I’ve been going through a spate of watching “The Haunting” movies. Just to be clear, I don’t mean The Haunting, by Robert Wise (1963), which is excellent. Instead I mean movies spun off of the Discovery Channel’s series A Haunting. Several years ago, between jobs and too near an FYE store, I picked up a cheap two-fer. This set contained the television movies A Haunting in Connecticut and A Haunting in Georgia. I watched them once and then traded them in to get something else. The first one really bothered me. The Connecticut story deals with a childhood cancer victim, and that alone is scary enough. It had the limitations of a television movie and left me thinking it wasn’t too satisfying. The Georgia haunting was more of a documentary, but it was also open-ended.
Then someone got the idea to make a movie out of the two. The Haunting in Connecticut blows the plot over the top. I kept thinking as I watched it, isn’t it in bad taste to make a horror movie based on the true life horror of tragic disease? The protagonist of the story, Philip Snedecker, died about three years after the movie came out. Although the plot generally followed the first movie an entire subplot was added to pad it out. A nineteenth-century funeral director has enslaved a young man to be his medium. The undertaker steals and marks dead bodies to enhance the boy’s powers. These completely fictional characters intermingle with the real life tragic Snedeckers. As you might expect, chaos ensues.
The oddly named The Haunting in Connecticut 2: Ghosts of Georgia also had to add an entire fabricated story to the troubles of the Wyrick family. In real life the Wyricks moved into a house where their daughter started seeing things, including a kindly ghost named Mr. Gordy. She also saw some sinister spirits. So much so that her family invited a parapsychologist to investigate. The theatrical version adds in a stationmaster on the underground railroad who was also a taxidermist. Instead of helping all the slaves to freedom, he saved some for stuffing later. No real motivation is given, beyond his enjoyment of sawdust and thread and death.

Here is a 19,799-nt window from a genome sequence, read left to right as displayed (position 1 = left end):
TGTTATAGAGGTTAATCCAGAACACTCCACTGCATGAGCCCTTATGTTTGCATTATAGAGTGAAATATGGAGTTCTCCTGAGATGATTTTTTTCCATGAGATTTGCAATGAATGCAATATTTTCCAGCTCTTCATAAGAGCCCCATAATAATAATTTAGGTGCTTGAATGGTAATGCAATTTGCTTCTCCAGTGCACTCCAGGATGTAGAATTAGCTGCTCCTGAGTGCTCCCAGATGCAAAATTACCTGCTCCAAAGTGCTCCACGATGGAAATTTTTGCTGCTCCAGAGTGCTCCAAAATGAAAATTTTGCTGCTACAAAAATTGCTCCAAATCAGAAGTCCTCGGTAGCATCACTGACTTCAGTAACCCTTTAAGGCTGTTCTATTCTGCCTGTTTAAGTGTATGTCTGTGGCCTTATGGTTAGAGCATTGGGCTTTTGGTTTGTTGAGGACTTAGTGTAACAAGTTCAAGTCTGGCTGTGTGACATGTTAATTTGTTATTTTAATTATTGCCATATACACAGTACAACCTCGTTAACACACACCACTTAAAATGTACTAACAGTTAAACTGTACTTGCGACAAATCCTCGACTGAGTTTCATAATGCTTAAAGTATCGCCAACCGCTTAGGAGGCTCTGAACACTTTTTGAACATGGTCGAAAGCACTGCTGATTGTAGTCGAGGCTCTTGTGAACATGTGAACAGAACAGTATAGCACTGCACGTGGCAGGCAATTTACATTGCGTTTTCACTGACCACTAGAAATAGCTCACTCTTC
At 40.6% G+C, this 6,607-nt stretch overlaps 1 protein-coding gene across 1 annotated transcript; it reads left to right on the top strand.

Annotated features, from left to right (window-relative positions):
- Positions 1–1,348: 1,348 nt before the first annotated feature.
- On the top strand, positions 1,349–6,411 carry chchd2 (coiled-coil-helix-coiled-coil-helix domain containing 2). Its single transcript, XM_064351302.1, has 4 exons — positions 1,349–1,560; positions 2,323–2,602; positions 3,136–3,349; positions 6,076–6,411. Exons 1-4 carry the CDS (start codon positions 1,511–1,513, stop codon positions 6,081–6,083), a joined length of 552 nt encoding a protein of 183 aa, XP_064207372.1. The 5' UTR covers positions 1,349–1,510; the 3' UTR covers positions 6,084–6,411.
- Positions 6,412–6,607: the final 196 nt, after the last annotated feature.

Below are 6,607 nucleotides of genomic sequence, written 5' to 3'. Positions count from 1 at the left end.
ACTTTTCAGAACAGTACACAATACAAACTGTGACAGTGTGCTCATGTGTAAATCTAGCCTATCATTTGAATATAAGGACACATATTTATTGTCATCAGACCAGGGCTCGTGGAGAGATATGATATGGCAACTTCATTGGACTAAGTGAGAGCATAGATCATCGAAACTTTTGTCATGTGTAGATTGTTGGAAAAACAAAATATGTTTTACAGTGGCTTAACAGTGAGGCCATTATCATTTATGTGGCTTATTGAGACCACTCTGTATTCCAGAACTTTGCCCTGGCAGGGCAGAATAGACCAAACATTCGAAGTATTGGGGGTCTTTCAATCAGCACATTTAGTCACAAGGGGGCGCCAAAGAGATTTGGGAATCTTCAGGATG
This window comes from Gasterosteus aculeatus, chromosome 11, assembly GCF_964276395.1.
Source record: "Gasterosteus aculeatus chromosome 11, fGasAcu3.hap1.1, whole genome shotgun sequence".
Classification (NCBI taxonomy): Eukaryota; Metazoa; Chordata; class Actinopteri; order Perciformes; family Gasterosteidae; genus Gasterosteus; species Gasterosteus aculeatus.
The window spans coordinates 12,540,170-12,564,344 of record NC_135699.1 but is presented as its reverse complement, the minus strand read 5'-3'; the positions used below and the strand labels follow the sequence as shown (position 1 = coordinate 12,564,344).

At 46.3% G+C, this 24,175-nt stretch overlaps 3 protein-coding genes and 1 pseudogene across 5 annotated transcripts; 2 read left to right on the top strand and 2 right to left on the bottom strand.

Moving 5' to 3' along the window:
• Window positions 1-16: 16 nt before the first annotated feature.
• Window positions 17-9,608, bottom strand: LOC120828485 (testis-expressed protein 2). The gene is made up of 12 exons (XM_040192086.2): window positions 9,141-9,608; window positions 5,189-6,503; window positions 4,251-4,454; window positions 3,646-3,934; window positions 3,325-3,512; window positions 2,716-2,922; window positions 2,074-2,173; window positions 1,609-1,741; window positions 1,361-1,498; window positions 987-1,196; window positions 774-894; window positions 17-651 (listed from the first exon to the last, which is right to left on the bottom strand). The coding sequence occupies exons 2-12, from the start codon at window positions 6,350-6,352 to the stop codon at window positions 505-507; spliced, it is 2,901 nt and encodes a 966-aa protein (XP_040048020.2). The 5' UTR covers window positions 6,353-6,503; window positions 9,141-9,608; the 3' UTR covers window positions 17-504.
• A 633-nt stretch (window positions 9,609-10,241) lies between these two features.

While these two movies really didn’t help much, I generally find watching horror during a pandemic therapeutic. Horror films sometimes help viewers envision worst-case scenarios and figure out how they might deal with them, learning from the victims’ mistakes. I suspect that’s why, a few years back, the CDC posted instructions on what to do in case of a zombie apocalypse. It was all about disaster preparedness. Of course, in those days we had no idea what was really coming to Connecticut, and Georgia, and to every state of the union.